image from the Governor's facebook page

Maryland Gov. Hogan OKs plan for just 360 voting centers statewide for November election amid lack of poll workers
by Emily Opilo and Pamela Wood
Published August 10 in the Baltimore Sun

Excerpt: Gov. Larry Hogan has approved a plan to offer just 360 voting centers across Maryland for the November election despite what he said were “serious concerns” about the proposal.
Hogan’s decision, issued via a proclamation late Monday, gives the State Board of Elections authority to proceed with the voting center plan as an alternative to opening about 1,600 polling places this fall.

The voting centers, unlike polling places, could be used by any voter in a county, and would be placed primarily at public high schools across the state.

The state board voted unanimously Friday to recommend the plan in response to lobbying from local election directors, who said they would not be able to staff a full complement of polling places in the midst of the COVID-19 pandemic. As of last week, the local boards were short by about 14,000 election judges, and committed judges were continuing to drop out, local officials reported.

 

 

Photo by the Howard County Board of Elections.

State Elections Board Sets Dates for Early Voting
by Bennett Leckrone
published August 12 in Maryland Matters

Excerpt: Early voting in Maryland will take place between Oct. 26 and Nov. 2 — one day before Election Day — State Board of Elections members decided at their Wednesday afternoon meeting.

The State Board of Elections’ plan previously called for Maryland’s 80 early voting centers to open across the state beginning on Oct. 29. Board members unanimously recommended expanding the days for early voting.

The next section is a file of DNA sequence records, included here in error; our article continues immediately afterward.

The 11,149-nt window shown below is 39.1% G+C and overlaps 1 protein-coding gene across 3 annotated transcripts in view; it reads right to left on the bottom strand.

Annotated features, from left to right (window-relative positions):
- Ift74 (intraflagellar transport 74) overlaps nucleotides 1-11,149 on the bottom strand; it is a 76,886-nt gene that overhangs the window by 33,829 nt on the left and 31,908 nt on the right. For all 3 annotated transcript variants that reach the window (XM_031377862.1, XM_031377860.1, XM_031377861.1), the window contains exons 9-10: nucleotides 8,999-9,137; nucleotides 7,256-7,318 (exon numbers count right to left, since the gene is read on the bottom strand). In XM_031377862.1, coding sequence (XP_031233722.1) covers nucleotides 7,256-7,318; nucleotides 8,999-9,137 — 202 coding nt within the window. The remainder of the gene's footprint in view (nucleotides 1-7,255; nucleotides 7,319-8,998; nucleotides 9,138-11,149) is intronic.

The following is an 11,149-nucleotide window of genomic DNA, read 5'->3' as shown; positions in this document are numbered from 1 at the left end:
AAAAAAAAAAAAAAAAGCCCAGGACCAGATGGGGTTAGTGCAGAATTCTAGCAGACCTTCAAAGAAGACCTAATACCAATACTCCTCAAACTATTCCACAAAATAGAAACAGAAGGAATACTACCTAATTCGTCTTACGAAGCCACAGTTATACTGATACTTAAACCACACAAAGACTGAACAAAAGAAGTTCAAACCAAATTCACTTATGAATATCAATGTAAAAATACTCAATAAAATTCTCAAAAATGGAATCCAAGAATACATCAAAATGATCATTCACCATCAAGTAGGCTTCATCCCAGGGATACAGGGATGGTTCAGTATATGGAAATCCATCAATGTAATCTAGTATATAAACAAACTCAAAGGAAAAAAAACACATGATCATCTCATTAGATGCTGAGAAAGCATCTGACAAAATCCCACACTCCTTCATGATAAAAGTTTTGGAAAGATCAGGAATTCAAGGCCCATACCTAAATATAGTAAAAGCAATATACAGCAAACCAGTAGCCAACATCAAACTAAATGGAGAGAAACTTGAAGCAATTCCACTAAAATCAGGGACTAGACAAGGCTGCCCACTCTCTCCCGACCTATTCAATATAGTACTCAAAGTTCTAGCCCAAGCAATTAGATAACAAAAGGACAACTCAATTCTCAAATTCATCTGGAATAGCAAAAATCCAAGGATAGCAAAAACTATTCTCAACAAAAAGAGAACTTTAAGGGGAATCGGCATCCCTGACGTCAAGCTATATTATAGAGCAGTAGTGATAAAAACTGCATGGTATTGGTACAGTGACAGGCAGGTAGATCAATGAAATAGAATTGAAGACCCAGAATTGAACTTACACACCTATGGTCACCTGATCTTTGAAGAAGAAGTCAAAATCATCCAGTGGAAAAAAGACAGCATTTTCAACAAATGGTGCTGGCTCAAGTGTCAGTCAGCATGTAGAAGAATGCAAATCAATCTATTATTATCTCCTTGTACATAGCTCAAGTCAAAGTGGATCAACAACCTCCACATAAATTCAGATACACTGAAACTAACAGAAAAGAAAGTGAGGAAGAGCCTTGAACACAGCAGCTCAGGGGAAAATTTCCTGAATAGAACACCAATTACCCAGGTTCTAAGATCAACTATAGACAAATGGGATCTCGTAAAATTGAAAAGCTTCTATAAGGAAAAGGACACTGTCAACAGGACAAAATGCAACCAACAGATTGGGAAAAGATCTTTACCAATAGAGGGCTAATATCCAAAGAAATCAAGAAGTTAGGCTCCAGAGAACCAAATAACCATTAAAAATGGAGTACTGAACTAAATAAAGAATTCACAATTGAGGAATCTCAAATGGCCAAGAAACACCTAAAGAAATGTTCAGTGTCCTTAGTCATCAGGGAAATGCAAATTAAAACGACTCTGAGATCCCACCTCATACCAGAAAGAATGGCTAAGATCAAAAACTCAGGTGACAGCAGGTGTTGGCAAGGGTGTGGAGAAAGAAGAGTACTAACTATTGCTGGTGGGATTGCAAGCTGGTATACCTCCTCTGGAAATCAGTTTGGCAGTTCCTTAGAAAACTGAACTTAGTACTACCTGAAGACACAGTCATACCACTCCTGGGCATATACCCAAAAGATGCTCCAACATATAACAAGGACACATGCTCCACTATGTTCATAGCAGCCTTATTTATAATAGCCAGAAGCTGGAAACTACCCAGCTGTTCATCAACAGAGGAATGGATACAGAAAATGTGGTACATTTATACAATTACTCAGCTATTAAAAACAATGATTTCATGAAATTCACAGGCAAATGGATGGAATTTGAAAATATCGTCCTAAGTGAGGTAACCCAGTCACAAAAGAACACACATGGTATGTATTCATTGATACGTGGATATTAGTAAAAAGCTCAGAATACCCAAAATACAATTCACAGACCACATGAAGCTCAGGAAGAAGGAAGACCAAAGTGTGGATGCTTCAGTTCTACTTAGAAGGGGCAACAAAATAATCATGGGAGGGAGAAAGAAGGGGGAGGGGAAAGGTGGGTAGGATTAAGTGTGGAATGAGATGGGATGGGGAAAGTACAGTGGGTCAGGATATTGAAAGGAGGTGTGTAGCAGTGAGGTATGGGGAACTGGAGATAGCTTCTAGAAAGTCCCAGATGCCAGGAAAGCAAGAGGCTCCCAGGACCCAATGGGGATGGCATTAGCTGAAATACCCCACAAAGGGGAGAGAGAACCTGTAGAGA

The locations will be open from 7 a.m. to 8 p.m. on all eight days of early voting and will remain open on Election Day.

The decision to expand early voting came days after Gov. Lawrence J. Hogan Jr. (R) approved the State Board of Elections plan to use Maryland’s 282 public high schools – or an equivalent number of locations – as voting centers on Election Day instead of opening every precinct-level polling location.

That means at least 362 voting centers will be open for Election Day, although State Board of Elections Chairman Michael C. Cogan emphasized local boards should try to expand the number of early and Election Day voting centers.

“These are a floor, they’re not a ceiling,” Cogan said. “We want as many voting sites as possible.”

 

 

Associated Black Charities (ABC) released its first feature film {Structural Racism: A Baltimore History}, describing the wealth gap African Americans experience in Charm City. (Courtesy Photo)

Associated Black Charities Film Shows Structural Racism’s Impact on Baltimore’s Black Community
by Micha Green
Published August 12 in The AFRO

Excerpt: While the American hustle suggests pulling oneself up by the bootstraps, Associated Black Charities’ (ABC) new film Structural Racism: A Baltimore History, reveals that African Americans can’t as easily achieve the “American Dream,” because of centuries of discriminatory laws and policies that still affect Charm City to this day.

“It makes it hard to pull yourself up from the bootstraps, because you don’t have boots,” University of Baltimore professor Joseph Wood said in ABC’s first feature film, explaining the plight of the African-American experience.

True to ABC’s mission, Structural Racism: A Baltimore History unveils the horrors of the racial wealth gap in Baltimore. Through historic accounts and timelines specific to Charm City, the film reveals how African Americans were truly never given the boots to adjust their bootstraps, or a fair start in order to run the marathon that is life. While whites were given certain assistance, allowed to purchase homes in several areas and ultimately thrive, since the 18th century, Black Baltimoreans have faced multiple barriers that contribute to current issues in the African-American community, including mass incarceration and housing, economic, educational and health disparities.

 

 

Header image: AP Photo/Julio Cortez